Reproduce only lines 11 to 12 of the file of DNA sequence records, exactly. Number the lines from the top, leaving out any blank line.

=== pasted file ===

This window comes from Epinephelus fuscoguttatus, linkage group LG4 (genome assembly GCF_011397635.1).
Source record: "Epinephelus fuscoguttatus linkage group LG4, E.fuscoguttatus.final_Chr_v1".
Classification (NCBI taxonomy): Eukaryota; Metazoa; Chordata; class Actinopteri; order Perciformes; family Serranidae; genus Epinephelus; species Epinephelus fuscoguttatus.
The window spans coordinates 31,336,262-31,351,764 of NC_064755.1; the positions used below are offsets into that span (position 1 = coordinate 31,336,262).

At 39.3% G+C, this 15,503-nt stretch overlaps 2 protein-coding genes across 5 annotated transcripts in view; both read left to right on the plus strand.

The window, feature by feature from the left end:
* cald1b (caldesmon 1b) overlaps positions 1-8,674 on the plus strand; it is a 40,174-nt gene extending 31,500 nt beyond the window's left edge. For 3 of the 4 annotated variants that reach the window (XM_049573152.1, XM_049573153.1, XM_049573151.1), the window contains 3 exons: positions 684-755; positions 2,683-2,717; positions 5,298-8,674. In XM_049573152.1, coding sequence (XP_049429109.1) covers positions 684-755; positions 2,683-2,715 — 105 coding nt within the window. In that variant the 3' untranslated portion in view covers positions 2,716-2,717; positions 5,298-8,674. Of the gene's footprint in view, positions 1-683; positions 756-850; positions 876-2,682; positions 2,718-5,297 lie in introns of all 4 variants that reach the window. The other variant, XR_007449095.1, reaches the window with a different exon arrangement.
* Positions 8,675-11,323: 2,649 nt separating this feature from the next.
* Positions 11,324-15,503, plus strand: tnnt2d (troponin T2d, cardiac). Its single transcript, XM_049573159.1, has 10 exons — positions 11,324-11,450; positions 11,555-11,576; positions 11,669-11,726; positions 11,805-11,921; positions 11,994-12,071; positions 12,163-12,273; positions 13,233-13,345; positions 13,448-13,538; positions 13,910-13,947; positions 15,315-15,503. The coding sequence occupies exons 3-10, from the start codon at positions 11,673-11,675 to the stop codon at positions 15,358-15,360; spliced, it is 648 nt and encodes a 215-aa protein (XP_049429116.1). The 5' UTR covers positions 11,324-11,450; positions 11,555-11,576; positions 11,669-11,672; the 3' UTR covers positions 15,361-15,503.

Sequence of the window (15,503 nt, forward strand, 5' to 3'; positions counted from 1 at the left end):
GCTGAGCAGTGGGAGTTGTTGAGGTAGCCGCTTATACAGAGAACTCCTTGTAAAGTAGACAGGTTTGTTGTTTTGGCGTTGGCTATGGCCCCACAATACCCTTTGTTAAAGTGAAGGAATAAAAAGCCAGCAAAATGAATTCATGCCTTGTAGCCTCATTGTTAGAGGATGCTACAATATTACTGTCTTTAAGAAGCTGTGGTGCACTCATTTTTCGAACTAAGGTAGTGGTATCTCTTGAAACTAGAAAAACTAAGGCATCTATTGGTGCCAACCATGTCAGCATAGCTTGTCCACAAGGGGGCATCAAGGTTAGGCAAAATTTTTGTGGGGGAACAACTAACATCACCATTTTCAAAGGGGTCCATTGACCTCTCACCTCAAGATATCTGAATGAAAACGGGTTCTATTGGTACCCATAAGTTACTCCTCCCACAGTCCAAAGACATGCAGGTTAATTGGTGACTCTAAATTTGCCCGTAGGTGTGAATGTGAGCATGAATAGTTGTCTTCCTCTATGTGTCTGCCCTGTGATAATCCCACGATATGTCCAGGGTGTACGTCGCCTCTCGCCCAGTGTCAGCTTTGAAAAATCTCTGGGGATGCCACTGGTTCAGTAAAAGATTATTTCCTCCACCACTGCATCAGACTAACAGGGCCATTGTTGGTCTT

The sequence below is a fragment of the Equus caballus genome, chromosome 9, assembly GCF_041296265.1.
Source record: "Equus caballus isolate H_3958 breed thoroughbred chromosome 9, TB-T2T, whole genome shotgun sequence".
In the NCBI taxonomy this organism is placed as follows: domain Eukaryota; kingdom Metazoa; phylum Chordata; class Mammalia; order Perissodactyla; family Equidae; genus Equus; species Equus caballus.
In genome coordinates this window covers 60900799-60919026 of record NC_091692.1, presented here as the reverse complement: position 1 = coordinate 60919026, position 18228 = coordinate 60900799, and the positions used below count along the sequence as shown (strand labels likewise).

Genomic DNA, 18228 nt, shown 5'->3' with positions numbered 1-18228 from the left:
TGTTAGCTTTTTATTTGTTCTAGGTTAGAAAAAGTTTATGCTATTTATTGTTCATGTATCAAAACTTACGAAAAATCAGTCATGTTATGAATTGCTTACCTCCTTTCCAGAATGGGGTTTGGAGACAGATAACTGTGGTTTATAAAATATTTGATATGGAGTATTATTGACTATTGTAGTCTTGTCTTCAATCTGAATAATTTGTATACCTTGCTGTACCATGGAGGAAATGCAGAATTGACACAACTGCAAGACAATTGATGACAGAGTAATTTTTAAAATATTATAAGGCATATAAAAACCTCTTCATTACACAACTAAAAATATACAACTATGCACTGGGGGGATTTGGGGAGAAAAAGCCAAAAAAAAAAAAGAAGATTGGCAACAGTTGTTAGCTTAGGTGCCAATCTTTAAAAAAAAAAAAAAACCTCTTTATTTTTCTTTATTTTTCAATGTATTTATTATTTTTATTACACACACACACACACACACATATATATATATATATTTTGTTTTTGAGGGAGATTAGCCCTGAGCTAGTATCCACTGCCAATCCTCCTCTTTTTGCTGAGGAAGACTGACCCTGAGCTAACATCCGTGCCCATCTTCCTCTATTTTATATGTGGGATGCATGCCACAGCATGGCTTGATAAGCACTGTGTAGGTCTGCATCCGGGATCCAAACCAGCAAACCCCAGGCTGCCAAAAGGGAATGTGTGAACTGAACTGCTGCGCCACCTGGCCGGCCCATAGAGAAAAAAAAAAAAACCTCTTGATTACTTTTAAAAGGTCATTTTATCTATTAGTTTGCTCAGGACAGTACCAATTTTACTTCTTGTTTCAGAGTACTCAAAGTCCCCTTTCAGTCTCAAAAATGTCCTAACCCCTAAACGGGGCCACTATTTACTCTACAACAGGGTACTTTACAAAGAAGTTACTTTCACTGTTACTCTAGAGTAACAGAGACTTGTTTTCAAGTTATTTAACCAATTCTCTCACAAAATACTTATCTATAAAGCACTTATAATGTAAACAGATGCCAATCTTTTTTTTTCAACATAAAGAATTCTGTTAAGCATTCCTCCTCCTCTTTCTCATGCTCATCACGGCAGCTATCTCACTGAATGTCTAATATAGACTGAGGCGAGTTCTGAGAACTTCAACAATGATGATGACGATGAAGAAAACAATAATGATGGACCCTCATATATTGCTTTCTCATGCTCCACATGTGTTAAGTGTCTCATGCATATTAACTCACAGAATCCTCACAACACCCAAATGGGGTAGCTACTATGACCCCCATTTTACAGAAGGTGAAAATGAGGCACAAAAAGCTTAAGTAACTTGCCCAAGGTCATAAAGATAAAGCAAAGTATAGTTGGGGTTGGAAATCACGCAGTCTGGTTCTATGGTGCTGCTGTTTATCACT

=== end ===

GCTGAGCAGTGGGAGTTGTTGAGGTAGCCGCTTATACAGAGAACTCCTTGTAAAGTAGACAGGTTTGTTGTTTTGGCGTTGGCTATGGCCCCACAATACCCTTTGTTAAAGTGAAGGAATAAAAAGCCAGCAAAATGAATTCATGCCTTGTAGCCTCATTGTTAGAGGATGCTACAATATTACTGTCTTTAAGAAGCTGTGGTGCACTCATTTTTCGAACTAAGGTAGTGGTATCTCTTGAAACTAGAAAAACTAAGGCATCTATTGGTGCCAACCATGTCAGCATAGCTTGTCCACAAGGGGGCATCAAGGTTAGGCAAAATTTTTGTGGGGGAACAACTAACATCACCATTTTCAAAGGGGTCCATTGACCTCTCACCTCAAGATATCTGAATGAAAACGGGTTCTATTGGTACCCATAAGTTACTCCTCCCACAGTCCAAAGACATGCAGGTTAATTGGTGACTCTAAATTTGCCCGTAGGTGTGAATGTGAGCATGAATAGTTGTCTTCCTCTATGTGTCTGCCCTGTGATAATCCCACGATATGTCCAGGGTGTACGTCGCCTCTCGCCCAGTGTCAGCTTTGAAAAATCTCTGGGGATGCCACTGGTTCAGTAAAAGATTATTTCCTCCACCACTGCATCAGACTAACAGGGCCATTGTTGGTCTT

The sequence below is a fragment of the Equus caballus genome, chromosome 9, assembly GCF_041296265.1.